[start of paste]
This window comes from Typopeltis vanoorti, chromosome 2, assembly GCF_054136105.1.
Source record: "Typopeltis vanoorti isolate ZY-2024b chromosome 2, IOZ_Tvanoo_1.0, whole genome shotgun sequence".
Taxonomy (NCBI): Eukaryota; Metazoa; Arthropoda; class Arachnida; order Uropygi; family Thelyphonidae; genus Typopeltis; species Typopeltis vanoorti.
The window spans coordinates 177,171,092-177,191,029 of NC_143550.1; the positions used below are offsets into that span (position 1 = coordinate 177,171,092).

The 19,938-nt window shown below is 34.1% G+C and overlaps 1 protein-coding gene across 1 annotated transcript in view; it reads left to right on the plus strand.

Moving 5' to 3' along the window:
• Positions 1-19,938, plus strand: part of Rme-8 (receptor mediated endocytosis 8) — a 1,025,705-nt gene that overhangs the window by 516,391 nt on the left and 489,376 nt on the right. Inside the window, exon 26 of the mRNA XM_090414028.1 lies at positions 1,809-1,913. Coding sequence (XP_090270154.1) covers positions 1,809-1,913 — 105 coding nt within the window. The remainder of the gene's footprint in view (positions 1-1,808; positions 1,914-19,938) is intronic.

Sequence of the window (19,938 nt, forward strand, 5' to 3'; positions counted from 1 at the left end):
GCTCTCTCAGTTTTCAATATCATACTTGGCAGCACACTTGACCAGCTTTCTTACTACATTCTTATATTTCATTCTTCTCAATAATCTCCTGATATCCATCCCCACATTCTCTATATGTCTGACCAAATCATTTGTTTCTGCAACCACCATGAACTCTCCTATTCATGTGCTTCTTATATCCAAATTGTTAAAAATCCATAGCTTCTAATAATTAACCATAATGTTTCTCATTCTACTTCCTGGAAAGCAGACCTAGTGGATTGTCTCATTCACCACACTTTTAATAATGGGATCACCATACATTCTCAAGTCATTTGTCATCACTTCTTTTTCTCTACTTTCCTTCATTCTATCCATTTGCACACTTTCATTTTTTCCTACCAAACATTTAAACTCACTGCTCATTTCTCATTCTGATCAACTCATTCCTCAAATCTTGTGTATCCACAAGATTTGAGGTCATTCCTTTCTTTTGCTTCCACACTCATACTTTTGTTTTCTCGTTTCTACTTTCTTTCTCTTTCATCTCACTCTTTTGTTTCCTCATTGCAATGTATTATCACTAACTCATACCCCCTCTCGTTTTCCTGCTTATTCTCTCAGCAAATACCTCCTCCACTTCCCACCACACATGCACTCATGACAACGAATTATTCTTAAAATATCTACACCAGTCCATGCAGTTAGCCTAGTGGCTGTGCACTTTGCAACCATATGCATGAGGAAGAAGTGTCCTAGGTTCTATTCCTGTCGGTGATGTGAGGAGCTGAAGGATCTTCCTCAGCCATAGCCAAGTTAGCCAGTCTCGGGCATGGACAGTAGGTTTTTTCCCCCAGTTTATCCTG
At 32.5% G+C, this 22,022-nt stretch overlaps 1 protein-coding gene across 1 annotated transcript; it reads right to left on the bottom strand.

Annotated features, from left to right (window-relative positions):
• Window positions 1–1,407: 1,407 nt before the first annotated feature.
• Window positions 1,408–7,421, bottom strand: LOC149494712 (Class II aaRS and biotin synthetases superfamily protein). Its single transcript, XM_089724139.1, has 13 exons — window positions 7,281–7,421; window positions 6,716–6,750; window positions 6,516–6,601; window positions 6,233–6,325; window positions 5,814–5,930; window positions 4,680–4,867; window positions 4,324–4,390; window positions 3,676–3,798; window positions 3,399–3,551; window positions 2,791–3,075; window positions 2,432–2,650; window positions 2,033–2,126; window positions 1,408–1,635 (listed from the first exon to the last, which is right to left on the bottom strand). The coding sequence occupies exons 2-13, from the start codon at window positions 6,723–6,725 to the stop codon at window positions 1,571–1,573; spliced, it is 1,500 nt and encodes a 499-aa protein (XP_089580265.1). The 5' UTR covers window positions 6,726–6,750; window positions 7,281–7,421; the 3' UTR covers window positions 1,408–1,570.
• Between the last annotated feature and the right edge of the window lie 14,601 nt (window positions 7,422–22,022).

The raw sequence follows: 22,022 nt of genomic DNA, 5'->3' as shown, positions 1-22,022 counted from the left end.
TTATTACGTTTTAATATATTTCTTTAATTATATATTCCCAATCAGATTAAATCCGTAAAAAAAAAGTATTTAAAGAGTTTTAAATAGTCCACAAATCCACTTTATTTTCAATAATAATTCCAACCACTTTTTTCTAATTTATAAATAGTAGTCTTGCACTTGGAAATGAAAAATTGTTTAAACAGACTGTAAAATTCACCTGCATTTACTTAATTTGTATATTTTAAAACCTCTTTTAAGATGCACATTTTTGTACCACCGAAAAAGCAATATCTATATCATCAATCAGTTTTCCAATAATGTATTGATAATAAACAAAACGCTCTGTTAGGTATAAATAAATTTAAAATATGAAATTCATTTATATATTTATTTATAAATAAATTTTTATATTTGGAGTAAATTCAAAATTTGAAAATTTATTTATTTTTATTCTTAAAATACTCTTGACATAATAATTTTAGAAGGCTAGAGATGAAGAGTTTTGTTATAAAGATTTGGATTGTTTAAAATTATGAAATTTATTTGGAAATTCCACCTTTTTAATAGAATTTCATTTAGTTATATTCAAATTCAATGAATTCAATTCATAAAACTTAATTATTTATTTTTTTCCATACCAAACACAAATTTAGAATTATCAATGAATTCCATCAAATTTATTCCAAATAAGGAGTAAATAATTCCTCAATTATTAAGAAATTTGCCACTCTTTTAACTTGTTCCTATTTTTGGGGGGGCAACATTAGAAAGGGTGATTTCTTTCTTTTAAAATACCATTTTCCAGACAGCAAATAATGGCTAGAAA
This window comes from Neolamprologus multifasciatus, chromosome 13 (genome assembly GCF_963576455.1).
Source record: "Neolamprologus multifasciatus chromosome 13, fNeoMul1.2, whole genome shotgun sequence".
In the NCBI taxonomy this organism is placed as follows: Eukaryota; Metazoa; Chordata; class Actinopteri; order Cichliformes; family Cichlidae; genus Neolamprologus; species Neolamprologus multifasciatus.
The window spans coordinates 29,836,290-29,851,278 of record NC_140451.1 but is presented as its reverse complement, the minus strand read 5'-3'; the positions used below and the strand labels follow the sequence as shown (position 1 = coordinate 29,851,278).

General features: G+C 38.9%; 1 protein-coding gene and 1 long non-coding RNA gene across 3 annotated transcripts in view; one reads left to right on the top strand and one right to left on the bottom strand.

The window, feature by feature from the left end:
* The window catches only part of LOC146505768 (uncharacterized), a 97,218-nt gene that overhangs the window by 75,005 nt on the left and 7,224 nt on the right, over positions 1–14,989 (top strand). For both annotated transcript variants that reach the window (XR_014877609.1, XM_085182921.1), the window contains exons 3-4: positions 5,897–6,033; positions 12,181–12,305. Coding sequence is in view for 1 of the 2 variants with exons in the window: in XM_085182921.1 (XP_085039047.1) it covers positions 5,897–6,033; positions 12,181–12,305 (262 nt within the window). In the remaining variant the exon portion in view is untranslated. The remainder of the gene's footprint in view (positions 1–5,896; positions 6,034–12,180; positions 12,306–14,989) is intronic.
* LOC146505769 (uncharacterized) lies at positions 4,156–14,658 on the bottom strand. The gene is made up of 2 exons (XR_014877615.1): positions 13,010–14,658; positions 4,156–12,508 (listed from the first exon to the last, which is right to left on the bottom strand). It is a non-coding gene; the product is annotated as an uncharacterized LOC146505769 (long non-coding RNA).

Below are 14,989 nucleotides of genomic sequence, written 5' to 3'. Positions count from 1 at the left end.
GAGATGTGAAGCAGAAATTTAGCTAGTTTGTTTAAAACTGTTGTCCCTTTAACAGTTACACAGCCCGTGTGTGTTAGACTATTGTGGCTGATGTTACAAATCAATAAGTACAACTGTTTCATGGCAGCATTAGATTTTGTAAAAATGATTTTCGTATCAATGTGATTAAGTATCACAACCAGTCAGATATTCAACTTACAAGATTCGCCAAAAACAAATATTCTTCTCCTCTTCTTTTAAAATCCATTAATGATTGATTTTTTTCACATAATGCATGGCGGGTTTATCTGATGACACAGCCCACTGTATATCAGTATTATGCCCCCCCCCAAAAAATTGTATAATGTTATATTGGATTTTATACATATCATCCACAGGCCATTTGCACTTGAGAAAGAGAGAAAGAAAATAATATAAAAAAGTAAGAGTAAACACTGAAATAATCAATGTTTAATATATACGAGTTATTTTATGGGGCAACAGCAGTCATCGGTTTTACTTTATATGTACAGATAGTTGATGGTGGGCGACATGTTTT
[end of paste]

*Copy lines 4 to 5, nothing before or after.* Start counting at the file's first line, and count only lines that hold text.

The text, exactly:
The window spans coordinates 177,171,092-177,191,029 of NC_143550.1; the positions used below are offsets into that span (position 1 = coordinate 177,171,092).

The 19,938-nt window shown below is 34.1% G+C and overlaps 1 protein-coding gene across 1 annotated transcript in view; it reads left to right on the plus strand.